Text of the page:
COVID-19 Information Center: get the latest on vaccines, testing, screening, visitor policy and post-COVID support >>
This blog was originally posted in 2021. Some information may be out of date. For the latest updates on vaccines, testing, screening, visitor policy and post-COVID support, visit EEHealth.org/coronavirus.
We all have things we’re afraid of: spiders, heights, flying, confined spaces, something else. One common phobia has taken on new meaning during the coronavirus pandemic.
Experts are worried that people with a fear of needles, also known as trypanophobia, may avoid getting the COVID-19 vaccine.
Most of us aren’t too fond of getting shots, but we deal with it because we understand the benefits. For someone with a true needle phobia, the fear takes over and causes severe feelings of dread and anxiety. It even stops people from getting medical care they need, including important vaccinations like the one for COVID-19.
Even hearing or thinking about vaccinations may be enough to elicit a reaction in a person with trypanophobia. Symptoms of needle phobia can include anxiety, panic attacks, dizziness, fainting, insomnia, high blood pressure, elevated heart rate, or feeling emotionally or physically aggressive.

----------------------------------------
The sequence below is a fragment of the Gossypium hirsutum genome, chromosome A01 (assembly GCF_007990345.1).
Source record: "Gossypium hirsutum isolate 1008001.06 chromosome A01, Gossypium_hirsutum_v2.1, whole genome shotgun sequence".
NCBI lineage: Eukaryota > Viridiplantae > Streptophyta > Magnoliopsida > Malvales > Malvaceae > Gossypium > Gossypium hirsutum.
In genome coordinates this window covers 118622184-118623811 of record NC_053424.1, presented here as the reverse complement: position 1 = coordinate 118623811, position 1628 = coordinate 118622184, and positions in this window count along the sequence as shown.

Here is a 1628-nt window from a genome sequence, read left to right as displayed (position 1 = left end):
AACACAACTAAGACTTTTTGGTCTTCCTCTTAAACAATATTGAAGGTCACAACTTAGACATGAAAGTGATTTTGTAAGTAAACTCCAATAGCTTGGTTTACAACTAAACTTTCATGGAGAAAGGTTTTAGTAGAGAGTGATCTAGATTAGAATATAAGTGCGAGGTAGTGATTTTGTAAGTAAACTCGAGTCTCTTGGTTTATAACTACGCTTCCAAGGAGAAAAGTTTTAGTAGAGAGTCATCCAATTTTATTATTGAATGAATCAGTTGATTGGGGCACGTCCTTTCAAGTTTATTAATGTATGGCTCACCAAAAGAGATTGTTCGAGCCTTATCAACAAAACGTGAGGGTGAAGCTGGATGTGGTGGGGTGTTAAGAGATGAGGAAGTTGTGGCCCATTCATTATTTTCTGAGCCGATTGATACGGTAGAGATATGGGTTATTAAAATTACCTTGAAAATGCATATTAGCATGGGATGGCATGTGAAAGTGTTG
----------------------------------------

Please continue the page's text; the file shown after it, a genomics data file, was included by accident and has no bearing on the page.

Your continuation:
The causes of trypanophobia aren’t known, but genetics, changes in brain chemistry and past traumatic experiences may play a role.
An analysis by researchers at the University of Michigan showed that 20-30 percent of adults studied cited concern about needles, ranging from mild anxiety to a phobia strong enough to keep some from seeking medical care.
It’s not just the COVID-19 vaccine that people may avoid because of a needle phobia. A fear of needles can deter people from having other vaccinations, blood tests, contraceptive injections, surgical procedures and other necessary medical interventions.
Whether needle phobia is keeping you from getting the COVID-19 vaccine or causing distress about it, here are some ways to overcome your fear:
Once you have scheduled your vaccination appointment, you’ll likely still feel anxious about the upcoming shot if you have needle phobia. Here are some ways to stay calm during your appointment:
It’s OK to be nervous, but after your vaccination, try to talk about the experience in a positive way. This will affect how you feel about it, which is especially important if you need to come back for a second dose (if you get the two-shot COVID-19 vaccine).
There is no way to know how COVID-19 will affect you, and not getting the vaccine puts you at increased risk for getting seriously sick if you become infected. Remember the benefits of getting the COVID-19 vaccine. It can help protect you and your loved ones and help us all get back to normal.
Are you wondering whether to get the vaccine? Read our blog to learn more.
If your fear of needles is overwhelming, consider seeking professional support through a counselor or therapist. Get help from Linden Oaks Behavioral Health.
For the latest updates on the COVID-19 vaccine, please check EEHealth.org/coronavirus/vaccine.
The information in this article may change at any time due to the changing landscape of this pandemic. Read the latest on COVID-19.
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